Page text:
Toy Story 3

Last updated date: June 4, 2019

DWYM Score


Toy Story 3

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We looked at the top Sony PSP Games and dug through the reviews from some of the most popular review sites. Through this analysis, we've determined the best Sony PSP Game you should buy.

Update as August 12, 2019:
Check out The Best Sony PSP Game for a detailed review of all the top sony psp games.

Overall Take

In our analysis of 69 expert reviews, the Toy Story 3 placed 8th when we looked at the top 8 products in the category. For the full ranking, see below.

From The Manufacturer

The creators of the beloved “Toy Story” films re-open the toy box and bring movie goers back to the delightful world of our favorite gang of toy characters in “Toy Story 3”. As Andy prepares to depart for college, Buzz, Woody and the rest of his loyal toys are troubled about their uncertain future. Directed by Lee Unkrich (co-director of “Toy Story 2” and “Finding Nemo”), “Toy Story 3” is a comical new adventure in Disney Digital 3D that lands the toys in a room full of untamed tots who can’t wait to get their sticky little fingers on these “new” toys. It’s pandemonium as they try to stay together, ensuring “no toy gets left behind.” Pixar veteran Darla K. Anderson (“Cars” and “Monsters, Inc.”) produces, while Michael Arndt, Academy Award-winning screenwriter of “Little Miss Sunshine,” brings his unique talents and comedic sensibilities. In the Toy Story 3: The Video Game help Buzz, Woody and the rest of the Toys ensure no toy gets left behind. Dive into to all new heroic adventures in Story Mode or let your imagination run wild in the exiting new open world of Toy Box Mode! Come and play to infinity…and beyond.

Expert Reviews

Expert Summarized Score

4 expert reviews

User Summarized Score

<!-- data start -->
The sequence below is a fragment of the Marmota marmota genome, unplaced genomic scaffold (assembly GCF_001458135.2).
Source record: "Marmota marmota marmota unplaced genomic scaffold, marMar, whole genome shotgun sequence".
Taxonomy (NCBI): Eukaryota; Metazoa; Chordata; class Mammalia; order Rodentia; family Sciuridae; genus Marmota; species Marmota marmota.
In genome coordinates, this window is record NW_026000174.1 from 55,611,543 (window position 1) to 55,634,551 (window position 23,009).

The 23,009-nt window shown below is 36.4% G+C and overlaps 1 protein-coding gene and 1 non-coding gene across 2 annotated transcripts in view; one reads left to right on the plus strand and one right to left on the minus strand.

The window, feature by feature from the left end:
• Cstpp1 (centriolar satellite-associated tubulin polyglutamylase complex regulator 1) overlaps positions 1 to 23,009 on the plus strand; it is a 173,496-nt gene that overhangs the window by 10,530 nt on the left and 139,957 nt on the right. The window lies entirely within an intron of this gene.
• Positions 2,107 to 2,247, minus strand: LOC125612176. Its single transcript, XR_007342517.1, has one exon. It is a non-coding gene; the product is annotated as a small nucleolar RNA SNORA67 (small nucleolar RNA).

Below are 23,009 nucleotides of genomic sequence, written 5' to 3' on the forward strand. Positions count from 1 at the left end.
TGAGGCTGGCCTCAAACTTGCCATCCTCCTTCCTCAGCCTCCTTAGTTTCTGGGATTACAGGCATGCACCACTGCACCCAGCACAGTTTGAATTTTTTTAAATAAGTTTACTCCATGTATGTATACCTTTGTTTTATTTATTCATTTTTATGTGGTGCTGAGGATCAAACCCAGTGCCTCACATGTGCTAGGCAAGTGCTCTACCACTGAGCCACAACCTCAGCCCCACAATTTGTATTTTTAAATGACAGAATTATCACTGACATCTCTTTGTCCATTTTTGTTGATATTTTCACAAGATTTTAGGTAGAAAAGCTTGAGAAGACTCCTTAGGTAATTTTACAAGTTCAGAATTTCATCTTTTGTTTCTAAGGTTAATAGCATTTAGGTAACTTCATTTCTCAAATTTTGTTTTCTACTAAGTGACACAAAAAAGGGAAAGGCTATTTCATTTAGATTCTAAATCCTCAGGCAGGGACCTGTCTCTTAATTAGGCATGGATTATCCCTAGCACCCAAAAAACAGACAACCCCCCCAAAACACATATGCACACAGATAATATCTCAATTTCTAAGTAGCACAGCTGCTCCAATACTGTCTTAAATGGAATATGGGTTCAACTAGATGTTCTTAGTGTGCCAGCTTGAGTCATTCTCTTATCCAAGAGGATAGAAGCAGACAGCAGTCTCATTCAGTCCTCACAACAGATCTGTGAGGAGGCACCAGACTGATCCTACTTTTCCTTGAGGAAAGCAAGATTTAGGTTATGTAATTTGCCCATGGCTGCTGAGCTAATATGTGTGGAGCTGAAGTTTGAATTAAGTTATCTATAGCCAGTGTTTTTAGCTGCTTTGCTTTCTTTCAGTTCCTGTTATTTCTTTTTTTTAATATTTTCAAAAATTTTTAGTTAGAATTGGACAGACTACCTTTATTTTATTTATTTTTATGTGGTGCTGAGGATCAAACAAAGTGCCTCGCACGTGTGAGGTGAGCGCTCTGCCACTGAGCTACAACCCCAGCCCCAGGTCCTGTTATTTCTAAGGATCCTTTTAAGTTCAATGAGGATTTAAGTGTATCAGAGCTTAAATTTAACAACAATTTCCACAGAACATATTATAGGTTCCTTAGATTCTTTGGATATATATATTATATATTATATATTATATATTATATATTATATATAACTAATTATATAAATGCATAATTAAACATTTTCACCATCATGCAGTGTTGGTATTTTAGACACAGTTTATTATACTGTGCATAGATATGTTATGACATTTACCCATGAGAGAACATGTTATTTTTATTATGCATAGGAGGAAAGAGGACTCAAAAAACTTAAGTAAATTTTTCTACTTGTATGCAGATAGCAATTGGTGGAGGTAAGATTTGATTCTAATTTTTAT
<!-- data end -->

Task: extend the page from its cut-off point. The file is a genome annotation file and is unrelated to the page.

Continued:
82 user reviews

What experts liked

But what makes Toy Story 3 even more special than its fun cooperative story is that it actually makes creative use of its license.
July 6, 2010 | Full review
The vast array of different activities ensures there is always something new to conquer, and the wealth of missions keeps the good times flowing for many hours.
- GameSpot
June 15, 2010 | Full review
Controls are simple enough, with buttons allotted to jump, dash, throw, and the all encompassing “action” button.
- Games Radar
June 25, 2010 | Full review
The game does a great job of translating the charm, wit and wholesome fun that the studio's films are known for, complete with gorgeous animations, a funny script, high-quality voice acting and, of course, Randy Newman songs.
- Push Square
October 14, 2010 | Full review

What experts didn't like

Furthermore, the PC version also has very little customization as far as the graphics go, making it a pretty mediocre looking game even if you have an awesome system.
July 6, 2010 | Full review
Controls are a problem throughout the entire game, and though they never keep you from advancing, they will lead to your failure more than a few times.
- GameSpot
June 15, 2010 | Full review
However, platforming is so difficult that children will either be completely frustrated by it or simply unable to complete the game.
- Games Radar
June 25, 2010 | Full review
The game's Move implementation is an afterthought however, and to say the game has Move support is really overselling the meaning of the word "support": there is only one Move-enabled minigame offered up, and while it works well it is painfully short.
- Push Square
October 14, 2010 | Full review

Sony PSP Game Rankings

Sony PSP Game Overview

The last edition of the PlayStation Portable (or PSP) was discontinued back in 2014, so to say that this system is past its heyday would be something of an understatement. But the early generation of PlayStation’s games are still some of its best, and many of them are playable on this handheld game console in some form. In a lot of ways, there’s been no better time to be a PSP gamer! For one thing, both the system and games can be found for just a fraction of what they cost when Sony’s flagship portable was released in the mid-2000s.

Back then, that sticker price was one of the main gripes against the PSP, but it was clearly worth it to the millions of gamers who bought one. The PSP was an early adopter of some the bells and whistles that are now commonplace to handheld systems like the Nintendo Switch, like the ability to play it on a television or monitor. And while they’ve stopped making games for it, the graphics hold up well on its 4.3 inch LCD screen.